Another group of patients likes telemedicine a great deal and wants to be able to get care using that medium in the future. These patients find the use of telemedicine convenient and empowering. It saves driving, waiting in the waiting room with other people, waiting in the exam room, and then driving home after the visit. The usual process of in-person visits can make the brief time with the doctor very charged. Patients often report that by the time the doctor got to see them, they were so distracted, they forgot some of the questions that they had come to ask. Waiting in their homes for their doctors to appear on their screens is a very different experience. People can be more relaxed and less likely to forget their questions. The experience of a differential in social status between physicians and their patients that is supported by all the trappings of an in-person visit is lessened by the parity of a virtual encounter, each in their own space.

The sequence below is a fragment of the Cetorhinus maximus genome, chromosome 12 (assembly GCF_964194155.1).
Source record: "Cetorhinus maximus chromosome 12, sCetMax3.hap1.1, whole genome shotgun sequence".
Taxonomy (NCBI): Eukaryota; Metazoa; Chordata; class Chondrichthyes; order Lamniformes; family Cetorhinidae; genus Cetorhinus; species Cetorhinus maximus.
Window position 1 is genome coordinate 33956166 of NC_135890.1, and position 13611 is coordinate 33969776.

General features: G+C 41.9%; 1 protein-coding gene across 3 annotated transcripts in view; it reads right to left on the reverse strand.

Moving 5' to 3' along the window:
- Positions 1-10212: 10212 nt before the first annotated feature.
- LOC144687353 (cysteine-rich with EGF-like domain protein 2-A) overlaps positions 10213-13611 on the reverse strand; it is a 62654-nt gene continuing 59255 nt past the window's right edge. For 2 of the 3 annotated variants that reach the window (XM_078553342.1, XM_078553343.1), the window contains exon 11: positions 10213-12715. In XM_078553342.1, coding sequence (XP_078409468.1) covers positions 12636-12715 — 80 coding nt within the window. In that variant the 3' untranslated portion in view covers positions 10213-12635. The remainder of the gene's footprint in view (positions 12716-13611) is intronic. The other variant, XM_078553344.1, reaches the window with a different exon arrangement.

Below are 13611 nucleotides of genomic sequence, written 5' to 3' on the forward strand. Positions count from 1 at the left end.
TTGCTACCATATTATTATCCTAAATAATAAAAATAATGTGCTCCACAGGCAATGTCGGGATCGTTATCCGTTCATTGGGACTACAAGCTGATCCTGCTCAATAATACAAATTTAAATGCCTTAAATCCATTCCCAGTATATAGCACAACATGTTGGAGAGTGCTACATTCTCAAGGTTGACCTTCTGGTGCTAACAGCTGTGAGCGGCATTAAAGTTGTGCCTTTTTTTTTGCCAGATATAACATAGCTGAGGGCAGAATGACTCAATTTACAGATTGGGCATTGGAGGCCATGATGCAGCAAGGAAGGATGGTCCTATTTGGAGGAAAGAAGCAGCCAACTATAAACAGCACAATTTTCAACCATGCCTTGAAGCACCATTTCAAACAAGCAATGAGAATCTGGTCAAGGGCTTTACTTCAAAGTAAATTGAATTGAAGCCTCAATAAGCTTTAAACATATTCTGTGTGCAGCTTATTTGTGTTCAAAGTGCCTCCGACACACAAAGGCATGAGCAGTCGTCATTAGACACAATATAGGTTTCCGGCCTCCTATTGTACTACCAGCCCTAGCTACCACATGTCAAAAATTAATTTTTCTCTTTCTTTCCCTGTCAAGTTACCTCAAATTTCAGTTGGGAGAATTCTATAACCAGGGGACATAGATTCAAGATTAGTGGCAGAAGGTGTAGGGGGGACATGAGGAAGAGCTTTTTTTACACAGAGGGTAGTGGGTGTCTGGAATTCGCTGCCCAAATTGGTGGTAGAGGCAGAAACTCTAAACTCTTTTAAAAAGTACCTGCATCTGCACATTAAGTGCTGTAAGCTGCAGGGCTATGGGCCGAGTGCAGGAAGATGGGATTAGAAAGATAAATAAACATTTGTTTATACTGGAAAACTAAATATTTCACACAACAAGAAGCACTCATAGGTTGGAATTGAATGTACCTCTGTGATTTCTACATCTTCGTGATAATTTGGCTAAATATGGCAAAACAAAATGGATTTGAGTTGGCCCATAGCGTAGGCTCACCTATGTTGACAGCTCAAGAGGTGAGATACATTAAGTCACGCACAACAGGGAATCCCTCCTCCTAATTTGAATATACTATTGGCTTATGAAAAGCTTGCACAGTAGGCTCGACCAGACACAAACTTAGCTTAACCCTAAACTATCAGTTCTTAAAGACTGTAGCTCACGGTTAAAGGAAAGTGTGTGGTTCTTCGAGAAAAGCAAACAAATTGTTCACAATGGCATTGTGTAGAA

As telemedicine becomes better integrated into healthcare in general, it may also prove worthwhile to try to communicate to all patients the possible benefits of video interaction with their health professionals. A website video can introduce not only instructions about using the telemedicine platform, but can give examples of how to interact with health professionals to get their needs met. It can include a brief statement about the commitment of the practice to patient-centered care, to patients having a role in deciding their treatments. It can show patients how to arrange the lights in their room or the window to maximize or minimize the experience of eye contact. The video can show patients how to access their medical information, their test results and their doctors, notes on each visit. Finally, the video can enfranchise patients to have lists of questions that can be sent in advance, and assure patients that their questions and their knowledge about themselves and their health are the most important information that their doctor wants in order to give them the results they are looking for. It can give examples of ways that doctors and their team members can provide links to resources that have been less a part of face to face visits.